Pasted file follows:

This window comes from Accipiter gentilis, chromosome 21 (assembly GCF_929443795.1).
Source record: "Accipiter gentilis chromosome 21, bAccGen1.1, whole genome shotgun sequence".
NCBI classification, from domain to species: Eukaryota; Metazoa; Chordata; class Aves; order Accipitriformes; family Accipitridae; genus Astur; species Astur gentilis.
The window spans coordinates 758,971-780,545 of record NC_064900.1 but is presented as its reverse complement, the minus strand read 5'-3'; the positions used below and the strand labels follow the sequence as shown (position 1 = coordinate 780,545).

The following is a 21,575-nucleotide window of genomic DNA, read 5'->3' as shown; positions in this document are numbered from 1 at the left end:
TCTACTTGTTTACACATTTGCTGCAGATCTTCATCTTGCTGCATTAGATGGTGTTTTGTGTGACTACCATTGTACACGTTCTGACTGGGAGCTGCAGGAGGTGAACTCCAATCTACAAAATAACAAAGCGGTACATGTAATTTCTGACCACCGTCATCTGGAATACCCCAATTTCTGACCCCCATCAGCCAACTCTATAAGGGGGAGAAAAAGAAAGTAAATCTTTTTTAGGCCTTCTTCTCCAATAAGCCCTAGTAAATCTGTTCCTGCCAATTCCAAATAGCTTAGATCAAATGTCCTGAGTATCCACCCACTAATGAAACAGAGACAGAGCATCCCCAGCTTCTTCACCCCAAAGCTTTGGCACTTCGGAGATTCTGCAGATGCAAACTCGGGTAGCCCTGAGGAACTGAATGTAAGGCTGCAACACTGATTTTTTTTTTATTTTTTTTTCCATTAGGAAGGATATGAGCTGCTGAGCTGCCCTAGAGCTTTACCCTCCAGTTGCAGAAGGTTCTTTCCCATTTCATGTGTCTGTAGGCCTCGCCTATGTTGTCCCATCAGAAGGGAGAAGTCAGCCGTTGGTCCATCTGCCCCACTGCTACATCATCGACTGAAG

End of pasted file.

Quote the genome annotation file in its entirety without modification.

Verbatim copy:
This window comes from Accipiter gentilis, chromosome 21 (assembly GCF_929443795.1).
Source record: "Accipiter gentilis chromosome 21, bAccGen1.1, whole genome shotgun sequence".
NCBI classification, from domain to species: Eukaryota; Metazoa; Chordata; class Aves; order Accipitriformes; family Accipitridae; genus Astur; species Astur gentilis.
The window spans coordinates 758,971-780,545 of record NC_064900.1 but is presented as its reverse complement, the minus strand read 5'-3'; the positions used below and the strand labels follow the sequence as shown (position 1 = coordinate 780,545).

The following is a 21,575-nucleotide window of genomic DNA, read 5'->3' as shown; positions in this document are numbered from 1 at the left end:
TCTACTTGTTTACACATTTGCTGCAGATCTTCATCTTGCTGCATTAGATGGTGTTTTGTGTGACTACCATTGTACACGTTCTGACTGGGAGCTGCAGGAGGTGAACTCCAATCTACAAAATAACAAAGCGGTACATGTAATTTCTGACCACCGTCATCTGGAATACCCCAATTTCTGACCCCCATCAGCCAACTCTATAAGGGGGAGAAAAAGAAAGTAAATCTTTTTTAGGCCTTCTTCTCCAATAAGCCCTAGTAAATCTGTTCCTGCCAATTCCAAATAGCTTAGATCAAATGTCCTGAGTATCCACCCACTAATGAAACAGAGACAGAGCATCCCCAGCTTCTTCACCCCAAAGCTTTGGCACTTCGGAGATTCTGCAGATGCAAACTCGGGTAGCCCTGAGGAACTGAATGTAAGGCTGCAACACTGATTTTTTTTTTATTTTTTTTTCCATTAGGAAGGATATGAGCTGCTGAGCTGCCCTAGAGCTTTACCCTCCAGTTGCAGAAGGTTCTTTCCCATTTCATGTGTCTGTAGGCCTCGCCTATGTTGTCCCATCAGAAGGGAGAAGTCAGCCGTTGGTCCATCTGCCCCACTGCTACATCATCGACTGAAG